my story - isolated text in vintage letterpress wood type printing blocksI just thought of something. There are two types of role playing games: Games that enable you to tell a story and games that enable you to create a story.

By Paco Garcia Jaen

My friend Jim and I often talk about games that enable good story telling vs. games that are just a killing spree with less focus on the story telling. We often disagree, as he finds games like Pathfinder or D&D generic, repetitive and, basically, not great, whereas I love a dungeon treasure hunting spree like a pig loves a mud bath and think they can be great.

Therefore I will start by stating that I believe there are very few shitty games out there. There are games I like more than others and certainly there are games I don’t like at all, but very few shitty games. Those shitty games are usually games full of sexism, racist tropes or nonsense like that (and believe me there are a number of those games out there).

After a few conversations with Jim about the topic I just ended wondering why he didn’t like some games and liked another ones. And I think the only difference I can think of is that some games allow you to tell the story and be part of it, whereas another games allow you to create the story as you are a part of it.

Let’s take Pathfinder or D&D as examples. When you are playing any of their adventures, the story has been written for you. The locations are there and you can do whatever you like, but unless you do certain things, advancing the story is hard to impossible.

Yes, you can reach a town and visit all its locations and interact with all its citizens in whatever way you want. You can even decide if you want to visit the locations in the adventure in one order or another. But sometimes if you don’t visit a particular location, or defeat a particular monster, advancing is not easy, and if you don’t advance, the story stalls because it has been written for you already.

There is a beginning and chapters that, usually, are defined by some conflict that has to be resolved, thus creating the illusion that the story is unfolding in front of you because you drive the pace and the tone of the adventure, but you don’t create it. You can add to it, make it longer or shorter, but you can’t really create it.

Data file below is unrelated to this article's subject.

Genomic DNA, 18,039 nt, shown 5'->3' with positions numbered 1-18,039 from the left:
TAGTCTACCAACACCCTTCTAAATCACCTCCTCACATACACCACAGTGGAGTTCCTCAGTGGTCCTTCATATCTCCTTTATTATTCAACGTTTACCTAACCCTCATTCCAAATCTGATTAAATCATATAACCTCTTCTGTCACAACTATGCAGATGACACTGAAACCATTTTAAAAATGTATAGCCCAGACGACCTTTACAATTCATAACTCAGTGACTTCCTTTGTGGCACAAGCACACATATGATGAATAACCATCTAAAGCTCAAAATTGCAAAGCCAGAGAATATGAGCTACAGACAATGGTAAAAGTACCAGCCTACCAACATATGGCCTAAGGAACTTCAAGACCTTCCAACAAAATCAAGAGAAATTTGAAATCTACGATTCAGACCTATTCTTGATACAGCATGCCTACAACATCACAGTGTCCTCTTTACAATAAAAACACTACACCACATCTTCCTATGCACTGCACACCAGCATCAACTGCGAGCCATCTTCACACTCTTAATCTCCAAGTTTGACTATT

Then we have games that allow you to create your own adventure. You are given just a few pointers and then you take it from there and the players decide what happens, how, the consequences…. everything.

To avoid using any of Jim’s games, let’s use In Spectres. If you don’t know that game, please take a look, it is fantastic. Think of Ghost Busters and you pretty much know what sort of game it is. In that game the players actually create the story. They are told at the start that something is going on –  it can be a strange sound, something disappearing, a sighting… anything – and the players take it from there. They can decide if it is a ghost, or  demon, or a vampire, or a wizard, or just a human playing tricks.

The GM has to make a few decisions, like when to roll the dice or how some of the creatures or pnjs behave, but little else.

Saying “little else” is a bit of a disservice, because that game and their ilk are the hardest to  run. The GM has to constantly deal with the improvisation from the players, offering help when the players are stuck and generally wondering what will happen next.

So I wonder what games people generally prefer.

I don’t mind either, as long as it is fun, though I must admit I have a slight preference for games that allow you to create your own stories.

But how about you?